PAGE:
Coppins: “At the start, there was a rationing of supplies. The CDC recommended that nursing home staff refrain from using masks and gowns for every resident, and they also recommended the reuse of the same mask for long periods of time. And, nursing homes are very touch-oriented – which facilitated the spread of the virus from patient to provider. That was the first problem. 

Due to resourcing and staffing issues, some facilities struggled to maintain COVID-19 specific units. While facilities did have COVID-19 specific units, they were not always able to adequately isolate workers and residents to those units. And hospitals were also sending COVID-19 patients to nursing facilities, which, in some instances, introduced COVID-19 to previously unexposed populations. 

When we talk about measures to fix this problem, they’re expensive ones. We’re talking about the high cost to redesign facilities for infection control, and affording a higher capacity of PPE. Ultimately, the biggest takeaway is that the government should have stepped in faster to get necessary PPE to nursing homes. They simply did not have the purchasing power to compete with hospitals.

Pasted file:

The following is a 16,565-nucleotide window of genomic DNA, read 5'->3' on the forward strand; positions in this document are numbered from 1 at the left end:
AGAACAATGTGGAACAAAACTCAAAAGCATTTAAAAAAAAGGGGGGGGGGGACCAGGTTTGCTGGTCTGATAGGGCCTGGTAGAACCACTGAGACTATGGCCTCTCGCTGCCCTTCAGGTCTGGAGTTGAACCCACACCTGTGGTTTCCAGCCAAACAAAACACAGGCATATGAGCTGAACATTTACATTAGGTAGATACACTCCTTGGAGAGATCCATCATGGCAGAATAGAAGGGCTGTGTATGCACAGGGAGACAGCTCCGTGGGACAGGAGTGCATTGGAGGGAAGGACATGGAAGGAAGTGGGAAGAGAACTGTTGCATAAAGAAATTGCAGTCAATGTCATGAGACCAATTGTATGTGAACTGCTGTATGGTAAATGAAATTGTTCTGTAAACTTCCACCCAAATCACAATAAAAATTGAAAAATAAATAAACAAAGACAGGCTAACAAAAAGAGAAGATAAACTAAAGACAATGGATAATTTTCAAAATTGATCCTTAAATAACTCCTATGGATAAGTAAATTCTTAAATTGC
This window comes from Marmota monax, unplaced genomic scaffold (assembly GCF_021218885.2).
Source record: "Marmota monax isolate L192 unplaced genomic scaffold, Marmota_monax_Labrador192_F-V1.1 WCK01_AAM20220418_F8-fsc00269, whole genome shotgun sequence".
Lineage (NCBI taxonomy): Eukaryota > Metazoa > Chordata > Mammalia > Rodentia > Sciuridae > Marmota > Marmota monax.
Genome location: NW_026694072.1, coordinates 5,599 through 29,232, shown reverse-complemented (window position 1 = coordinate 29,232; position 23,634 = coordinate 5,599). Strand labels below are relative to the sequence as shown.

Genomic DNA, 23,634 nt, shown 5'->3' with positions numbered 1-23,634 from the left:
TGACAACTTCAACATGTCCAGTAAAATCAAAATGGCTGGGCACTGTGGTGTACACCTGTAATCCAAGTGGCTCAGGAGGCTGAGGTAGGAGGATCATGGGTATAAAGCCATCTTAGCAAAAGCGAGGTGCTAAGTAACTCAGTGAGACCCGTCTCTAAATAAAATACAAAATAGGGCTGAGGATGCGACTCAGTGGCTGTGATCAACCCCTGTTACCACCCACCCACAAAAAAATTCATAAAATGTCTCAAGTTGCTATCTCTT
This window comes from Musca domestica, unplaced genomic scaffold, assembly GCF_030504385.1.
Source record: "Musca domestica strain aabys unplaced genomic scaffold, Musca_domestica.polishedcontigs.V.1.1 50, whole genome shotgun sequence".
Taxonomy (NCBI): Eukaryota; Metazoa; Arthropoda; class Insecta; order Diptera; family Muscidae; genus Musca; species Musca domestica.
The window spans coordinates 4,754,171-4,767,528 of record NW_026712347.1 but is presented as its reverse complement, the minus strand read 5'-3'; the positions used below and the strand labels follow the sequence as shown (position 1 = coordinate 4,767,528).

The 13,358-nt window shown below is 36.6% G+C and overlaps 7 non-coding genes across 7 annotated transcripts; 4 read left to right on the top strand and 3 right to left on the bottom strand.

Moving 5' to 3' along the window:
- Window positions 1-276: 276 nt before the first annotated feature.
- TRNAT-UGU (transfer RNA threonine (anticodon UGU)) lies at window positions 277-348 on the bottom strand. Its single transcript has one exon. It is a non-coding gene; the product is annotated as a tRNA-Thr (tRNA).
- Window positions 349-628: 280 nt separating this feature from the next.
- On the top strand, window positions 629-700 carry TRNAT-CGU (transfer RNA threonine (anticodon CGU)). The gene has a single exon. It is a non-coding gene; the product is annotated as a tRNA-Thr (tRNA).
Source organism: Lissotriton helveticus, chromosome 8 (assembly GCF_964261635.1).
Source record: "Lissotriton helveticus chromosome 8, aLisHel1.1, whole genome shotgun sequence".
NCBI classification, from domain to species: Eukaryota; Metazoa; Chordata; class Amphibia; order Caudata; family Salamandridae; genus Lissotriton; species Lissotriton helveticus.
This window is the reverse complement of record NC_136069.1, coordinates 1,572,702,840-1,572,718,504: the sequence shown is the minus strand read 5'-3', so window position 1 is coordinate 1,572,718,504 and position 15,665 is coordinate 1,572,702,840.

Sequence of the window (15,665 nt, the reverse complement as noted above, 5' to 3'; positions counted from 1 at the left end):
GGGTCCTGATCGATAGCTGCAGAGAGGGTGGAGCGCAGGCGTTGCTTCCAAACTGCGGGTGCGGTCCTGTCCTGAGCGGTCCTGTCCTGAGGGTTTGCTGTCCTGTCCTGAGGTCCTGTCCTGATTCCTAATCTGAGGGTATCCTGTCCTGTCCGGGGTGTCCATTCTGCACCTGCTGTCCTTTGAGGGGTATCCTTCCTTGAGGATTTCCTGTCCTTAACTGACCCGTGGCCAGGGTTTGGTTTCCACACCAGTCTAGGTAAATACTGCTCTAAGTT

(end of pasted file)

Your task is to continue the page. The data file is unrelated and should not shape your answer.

To prepare for another wave, there needs to be a prioritization of PPE, and an investment in reusable PPE.”

DN: Have nursing homes started to benefit from the various state and federal funding efforts?

Coppins: “There are various state and federal funding efforts to help out nursing facilities – but those funds were exhausted through PPE price gouging, paying for agency staffing, and the high cost of testing. It was a short-term solution. Those funds are running out, and as far as anyone can tell, there is no second wave stimulus money on the horizon. These facilities are going to be scrambling for PPE and staffing again soon enough.”